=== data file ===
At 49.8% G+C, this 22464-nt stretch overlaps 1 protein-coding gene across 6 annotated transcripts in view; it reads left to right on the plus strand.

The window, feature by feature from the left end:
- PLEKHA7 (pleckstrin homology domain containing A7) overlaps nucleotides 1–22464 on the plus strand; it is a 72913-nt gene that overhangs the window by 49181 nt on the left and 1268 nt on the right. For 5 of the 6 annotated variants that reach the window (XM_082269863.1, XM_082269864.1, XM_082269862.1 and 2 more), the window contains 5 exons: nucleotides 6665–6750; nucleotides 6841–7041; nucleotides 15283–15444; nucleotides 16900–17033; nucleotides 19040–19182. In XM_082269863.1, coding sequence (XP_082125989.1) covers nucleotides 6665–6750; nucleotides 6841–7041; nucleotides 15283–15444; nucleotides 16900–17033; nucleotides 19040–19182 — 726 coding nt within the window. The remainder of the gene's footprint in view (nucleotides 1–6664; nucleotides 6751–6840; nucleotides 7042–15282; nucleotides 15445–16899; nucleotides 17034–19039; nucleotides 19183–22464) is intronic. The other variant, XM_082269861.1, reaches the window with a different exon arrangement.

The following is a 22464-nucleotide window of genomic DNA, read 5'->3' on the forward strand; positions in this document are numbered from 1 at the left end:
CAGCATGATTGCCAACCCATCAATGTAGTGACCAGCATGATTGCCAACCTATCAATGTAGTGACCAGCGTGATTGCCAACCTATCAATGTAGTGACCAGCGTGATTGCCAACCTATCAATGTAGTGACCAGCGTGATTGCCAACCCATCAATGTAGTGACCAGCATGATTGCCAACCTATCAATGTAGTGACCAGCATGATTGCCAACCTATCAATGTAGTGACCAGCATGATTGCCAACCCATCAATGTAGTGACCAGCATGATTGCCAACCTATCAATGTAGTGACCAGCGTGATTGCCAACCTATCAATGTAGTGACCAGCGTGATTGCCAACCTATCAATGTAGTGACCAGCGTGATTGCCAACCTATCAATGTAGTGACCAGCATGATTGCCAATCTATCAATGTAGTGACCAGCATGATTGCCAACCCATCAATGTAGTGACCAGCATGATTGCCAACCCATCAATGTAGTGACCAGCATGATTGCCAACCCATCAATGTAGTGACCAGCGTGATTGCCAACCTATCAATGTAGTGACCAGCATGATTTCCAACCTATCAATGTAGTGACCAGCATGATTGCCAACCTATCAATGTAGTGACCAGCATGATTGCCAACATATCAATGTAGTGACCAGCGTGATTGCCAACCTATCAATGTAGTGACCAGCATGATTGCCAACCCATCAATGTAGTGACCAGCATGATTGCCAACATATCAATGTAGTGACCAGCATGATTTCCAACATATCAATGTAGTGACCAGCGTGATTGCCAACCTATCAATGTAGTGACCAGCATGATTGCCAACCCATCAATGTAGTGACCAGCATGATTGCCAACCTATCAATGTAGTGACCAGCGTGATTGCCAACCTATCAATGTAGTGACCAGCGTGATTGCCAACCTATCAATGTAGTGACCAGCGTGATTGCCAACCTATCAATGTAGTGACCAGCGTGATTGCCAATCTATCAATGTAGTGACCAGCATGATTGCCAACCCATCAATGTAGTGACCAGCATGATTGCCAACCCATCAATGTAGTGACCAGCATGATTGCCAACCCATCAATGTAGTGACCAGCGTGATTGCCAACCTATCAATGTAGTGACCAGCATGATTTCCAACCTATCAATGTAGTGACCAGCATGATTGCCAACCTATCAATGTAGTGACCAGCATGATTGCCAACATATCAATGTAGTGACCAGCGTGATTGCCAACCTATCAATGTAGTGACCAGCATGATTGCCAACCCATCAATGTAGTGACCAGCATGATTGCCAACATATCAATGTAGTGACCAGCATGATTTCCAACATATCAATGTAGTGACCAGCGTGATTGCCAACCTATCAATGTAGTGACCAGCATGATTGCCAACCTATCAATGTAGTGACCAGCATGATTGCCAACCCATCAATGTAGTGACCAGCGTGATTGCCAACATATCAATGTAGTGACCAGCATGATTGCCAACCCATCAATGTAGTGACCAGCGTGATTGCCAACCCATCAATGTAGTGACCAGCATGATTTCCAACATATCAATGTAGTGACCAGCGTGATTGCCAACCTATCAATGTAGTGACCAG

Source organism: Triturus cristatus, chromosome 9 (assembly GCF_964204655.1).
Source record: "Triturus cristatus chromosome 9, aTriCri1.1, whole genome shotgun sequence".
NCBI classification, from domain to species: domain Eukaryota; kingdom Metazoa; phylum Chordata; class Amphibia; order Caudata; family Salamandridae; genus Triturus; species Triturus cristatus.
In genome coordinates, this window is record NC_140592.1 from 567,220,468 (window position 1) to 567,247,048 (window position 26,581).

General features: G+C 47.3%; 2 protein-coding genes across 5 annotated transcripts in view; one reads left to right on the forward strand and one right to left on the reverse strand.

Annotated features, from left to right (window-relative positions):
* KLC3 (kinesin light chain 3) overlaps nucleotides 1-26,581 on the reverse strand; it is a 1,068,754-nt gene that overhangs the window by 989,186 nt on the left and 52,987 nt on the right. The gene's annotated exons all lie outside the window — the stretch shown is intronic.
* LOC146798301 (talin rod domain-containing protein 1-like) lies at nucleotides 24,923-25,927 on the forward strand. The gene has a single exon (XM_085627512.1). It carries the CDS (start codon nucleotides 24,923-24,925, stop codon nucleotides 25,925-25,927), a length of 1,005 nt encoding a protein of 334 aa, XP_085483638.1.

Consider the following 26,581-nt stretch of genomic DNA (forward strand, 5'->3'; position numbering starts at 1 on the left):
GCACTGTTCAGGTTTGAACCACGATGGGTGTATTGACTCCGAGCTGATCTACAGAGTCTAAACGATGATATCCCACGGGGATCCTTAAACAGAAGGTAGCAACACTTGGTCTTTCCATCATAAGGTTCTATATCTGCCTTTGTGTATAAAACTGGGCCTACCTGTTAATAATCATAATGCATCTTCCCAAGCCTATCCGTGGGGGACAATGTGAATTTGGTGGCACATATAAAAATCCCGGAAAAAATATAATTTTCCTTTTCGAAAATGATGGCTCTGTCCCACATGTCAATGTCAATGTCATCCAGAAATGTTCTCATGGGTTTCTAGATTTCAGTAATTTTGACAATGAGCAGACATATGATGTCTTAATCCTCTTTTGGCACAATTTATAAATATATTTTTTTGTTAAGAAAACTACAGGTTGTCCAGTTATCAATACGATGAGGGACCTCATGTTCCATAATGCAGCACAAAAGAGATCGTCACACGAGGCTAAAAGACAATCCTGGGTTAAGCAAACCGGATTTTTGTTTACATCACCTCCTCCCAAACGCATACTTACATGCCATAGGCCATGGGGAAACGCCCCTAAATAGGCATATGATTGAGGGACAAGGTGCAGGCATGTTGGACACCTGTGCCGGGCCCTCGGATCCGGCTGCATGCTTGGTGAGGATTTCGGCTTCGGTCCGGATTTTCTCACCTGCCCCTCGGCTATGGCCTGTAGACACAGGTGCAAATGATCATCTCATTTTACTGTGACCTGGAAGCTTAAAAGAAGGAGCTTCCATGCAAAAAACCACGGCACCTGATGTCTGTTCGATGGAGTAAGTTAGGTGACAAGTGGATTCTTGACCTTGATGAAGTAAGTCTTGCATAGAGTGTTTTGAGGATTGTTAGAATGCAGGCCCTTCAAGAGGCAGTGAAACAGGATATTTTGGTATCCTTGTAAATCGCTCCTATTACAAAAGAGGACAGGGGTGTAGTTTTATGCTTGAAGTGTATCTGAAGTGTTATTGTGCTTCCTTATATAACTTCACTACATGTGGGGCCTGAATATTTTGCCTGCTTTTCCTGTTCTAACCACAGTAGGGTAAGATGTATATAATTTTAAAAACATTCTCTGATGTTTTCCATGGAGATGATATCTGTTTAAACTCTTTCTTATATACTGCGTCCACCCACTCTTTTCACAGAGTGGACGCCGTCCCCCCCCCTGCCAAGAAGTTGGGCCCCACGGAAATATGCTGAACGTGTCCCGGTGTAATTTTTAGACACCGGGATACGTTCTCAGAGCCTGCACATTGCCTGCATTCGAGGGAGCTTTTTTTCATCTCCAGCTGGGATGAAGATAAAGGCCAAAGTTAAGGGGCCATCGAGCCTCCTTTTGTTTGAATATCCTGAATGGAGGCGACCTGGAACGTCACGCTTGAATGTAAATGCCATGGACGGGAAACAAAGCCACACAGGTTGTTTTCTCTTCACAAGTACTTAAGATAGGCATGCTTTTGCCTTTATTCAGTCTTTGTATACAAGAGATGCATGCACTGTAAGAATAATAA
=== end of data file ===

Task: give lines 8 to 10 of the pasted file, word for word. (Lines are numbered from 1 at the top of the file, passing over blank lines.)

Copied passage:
NCBI classification, from domain to species: domain Eukaryota; kingdom Metazoa; phylum Chordata; class Amphibia; order Caudata; family Salamandridae; genus Triturus; species Triturus cristatus.
In genome coordinates, this window is record NC_140592.1 from 567,220,468 (window position 1) to 567,247,048 (window position 26,581).

General features: G+C 47.3%; 2 protein-coding genes across 5 annotated transcripts in view; one reads left to right on the forward strand and one right to left on the reverse strand.